Michael Rocks

You can't classify him. You can't even understand him. The mere utterance of his name evokes a gamut of images both miserable and messianic. With the exception of, well, no one, no single artist has roused such discordant and incongruous public perceptions. To some, his life represents the American Dream: A poor boy from a working class town who channeled his immense talent into a vehicle for social commentary and upward mobility. Others identify him solely as what he has become: a scandal-plagued tabloid joke, a jaded mega-star recognizable more for his undeniable eccentricities than his exceptional musical accomplishments. This is the life of Michael Jackson.

With Invincible, Jackson faces a myriad of challenges. Popular music has morphed during Jackson's musical hiatus, and Jackson's presence has faded. Musical strength alone is not enough to render Invincible a success. Legions of people will approach Invincible with the most scornful of eyes, anxiously awaiting another platform to vent their hatred of Jackson and his "freakish" nature. Others will forgo the effortless assault of Jackson's eccentricities and instead base judgement of Invincible on comparisons with Thriller, the most successful album in the history of popular music. Although both these actions may reflect the price of success, they also abandon most notions of fairness and logic.

Music should be evaluated as music, period. Personal opinions about Jackson as a person do not change the way his music sounds when it comes through the speakers. Musically, Invincible is superior. Failure to acknowledge the musical prowess displayed on Invincible is a failure to distinguish art from the artist. Invincible is an exceptional musical accomplishment containing some of Jackson's best vocal performances to date. But, honestly, who doesn't know that Michael Jackson is an excellent singer and performer? The real question: Does anyone really care anymore?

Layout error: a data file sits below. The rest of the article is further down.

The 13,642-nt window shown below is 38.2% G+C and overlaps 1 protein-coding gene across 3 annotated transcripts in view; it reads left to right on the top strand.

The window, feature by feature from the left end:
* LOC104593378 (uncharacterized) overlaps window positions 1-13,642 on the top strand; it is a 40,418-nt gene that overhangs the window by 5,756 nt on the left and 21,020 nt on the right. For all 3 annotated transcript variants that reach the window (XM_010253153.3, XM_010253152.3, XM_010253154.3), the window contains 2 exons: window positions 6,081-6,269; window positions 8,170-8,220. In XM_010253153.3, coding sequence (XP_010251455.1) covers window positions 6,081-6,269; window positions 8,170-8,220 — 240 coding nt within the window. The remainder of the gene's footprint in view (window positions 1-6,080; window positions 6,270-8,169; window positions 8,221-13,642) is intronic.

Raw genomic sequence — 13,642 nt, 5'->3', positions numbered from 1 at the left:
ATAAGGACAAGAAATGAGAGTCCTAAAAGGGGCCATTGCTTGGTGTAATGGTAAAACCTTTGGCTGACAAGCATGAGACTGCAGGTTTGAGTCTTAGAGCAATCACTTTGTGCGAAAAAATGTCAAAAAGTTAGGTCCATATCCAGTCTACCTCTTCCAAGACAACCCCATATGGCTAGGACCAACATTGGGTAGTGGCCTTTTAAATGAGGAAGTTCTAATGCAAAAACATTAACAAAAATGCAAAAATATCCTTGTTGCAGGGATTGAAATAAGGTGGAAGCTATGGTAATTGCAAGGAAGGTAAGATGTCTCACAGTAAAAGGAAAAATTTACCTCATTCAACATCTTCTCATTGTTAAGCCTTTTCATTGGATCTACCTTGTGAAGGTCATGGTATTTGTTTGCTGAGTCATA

The answer is that they should, and many probably will. Although Jackson's persona is undeniably weird, his image assuredly wounded, it takes deaf ears to deny the fact that the man has an incredibly rare gift. And while recent times have seen him become trivialized to the point that many see him as a parody of his old self, the smashing tracks of Invincible will prove that while his appearance may have taken a complete 180, his musical gift remains completely unscathed.

A first listen to Invincible is a shocking experience. With Invincible, Michael Jackson has proven that he has, by far, the best voice in popular music. Over the years Jackson's voice has increasingly progressed toward extraordinary contrasts. Ballads such as the spiritual "Speechless," passionate "Cry" and Santana blessed "Whatever Happens" are exercises of vocal dexterity literally unmatched in the contemporary music scene. Furthermore, the musical versatility displayed on this album is astounding. Hip-hop-flavored club tracks like "Unbreakable" (featuring a posthumous appearance by the Notorious B.I.G.), "Heartbreaker" and "Invincible," will hit dance floors with the ferocity of a tsunami. Rock-oriented cuts like "2000 Watts" will have your heart pounding. You end up wondering how one artist could deliver such contrasting offerings all on the same album. You also end up a bit perplexed as to how the catchy but formulaic "You Rock My World" could have been the first single off of the new disk.

Invincible, while phenomenal, is not infallible. The same versatility that acts as a tremendous asset to Invincible is also a slight flaw. In an attempt to recreate his past success, Jackson has strategically tried to appeal to everyone. And although there is indeed something for everyone on this album, it's a bit traumatic to hear a pounding rock track like "2000 Watts" after the peaceful and beautiful "Speechless." Furthermore, some of the ballads lack fresh lyrical content, merely invoking common themes of love and heartbreak. But the truth is, when music is executed so masterfully, it speaks for itself. Invincible will make you remember why Michael Jackson is Michael Jackson in the first place. And that alone says more than anything.


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